Locked Cars and Kids Inside Don’t Mix
It’s the time of year when, sadly, one turns on the news and hears of yet another senseless and completely preventable tragedy that no amount of personal insurance can rectify: a young child is left in a locked car. The parent returns hours later to find the child severely dehydrated, near death from hyperthermia, or already deceased. Sometimes it’s a tragic accident, chalked up to harried and overtired parents who simply made a mistake. Sometimes mischievous children have hidden in the car and were not discovered by the parent until it’s too late. Other times, more sinister motivations appear to be at work, such as a recent case when a father claimed he forgot his infant strapped in the backseat, although he went to the car to retrieve an object a few hours later and still neglected to see the child, and then spent the rest of the afternoon sexting a variety of women. So how does this happen?
Actually, infant and child deaths due to being left in automobiles occur year-round, according to experts—they are simply reported on more prominently in the summer months. Nearly 50 children perish each year, and countless others are injured. Parents still fail to realize how quickly the interior of a car can heat up. In one test, on a warm but not excessive hot day, the air temperature was 80 degrees. Just 15 minutes later in the parked car, though, the heat inside was measured at 98 degrees and climbing. Children who are strapped into car seats cannot free themselves; even if they could, it’s unlikely that anyone that young could manipulate the door handles, even if the door locks were automatically disengaged with a pull from the inside. Older children may be stymied by door locks, especially in newer-model cars, and would also not be able to roll down auto windows that operate electrically.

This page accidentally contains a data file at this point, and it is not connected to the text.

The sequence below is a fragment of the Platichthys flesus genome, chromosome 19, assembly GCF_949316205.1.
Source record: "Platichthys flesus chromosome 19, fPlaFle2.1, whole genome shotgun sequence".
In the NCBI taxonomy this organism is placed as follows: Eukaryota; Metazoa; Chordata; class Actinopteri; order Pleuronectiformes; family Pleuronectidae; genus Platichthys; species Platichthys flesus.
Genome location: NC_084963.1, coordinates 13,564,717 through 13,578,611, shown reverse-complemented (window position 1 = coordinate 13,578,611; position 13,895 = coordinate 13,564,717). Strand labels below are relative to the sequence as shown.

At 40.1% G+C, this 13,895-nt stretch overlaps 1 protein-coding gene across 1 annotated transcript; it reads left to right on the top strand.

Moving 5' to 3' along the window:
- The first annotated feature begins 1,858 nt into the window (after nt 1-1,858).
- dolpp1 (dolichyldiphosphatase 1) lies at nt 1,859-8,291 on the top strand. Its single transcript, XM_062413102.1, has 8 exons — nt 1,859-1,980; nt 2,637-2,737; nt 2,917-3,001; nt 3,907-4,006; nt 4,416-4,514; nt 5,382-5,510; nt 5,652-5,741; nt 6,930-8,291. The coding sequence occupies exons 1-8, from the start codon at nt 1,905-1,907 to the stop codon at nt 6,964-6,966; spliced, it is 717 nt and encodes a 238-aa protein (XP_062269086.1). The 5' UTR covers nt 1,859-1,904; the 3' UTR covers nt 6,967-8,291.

The answer is simple: Never leave infants or children (or pets for that matter) unattended in vehicles. Even with the windows cracked and on mild days, the rapid heating of the interior is too often underestimated. Sometimes, personal insurance starts with taking simple preventive measures.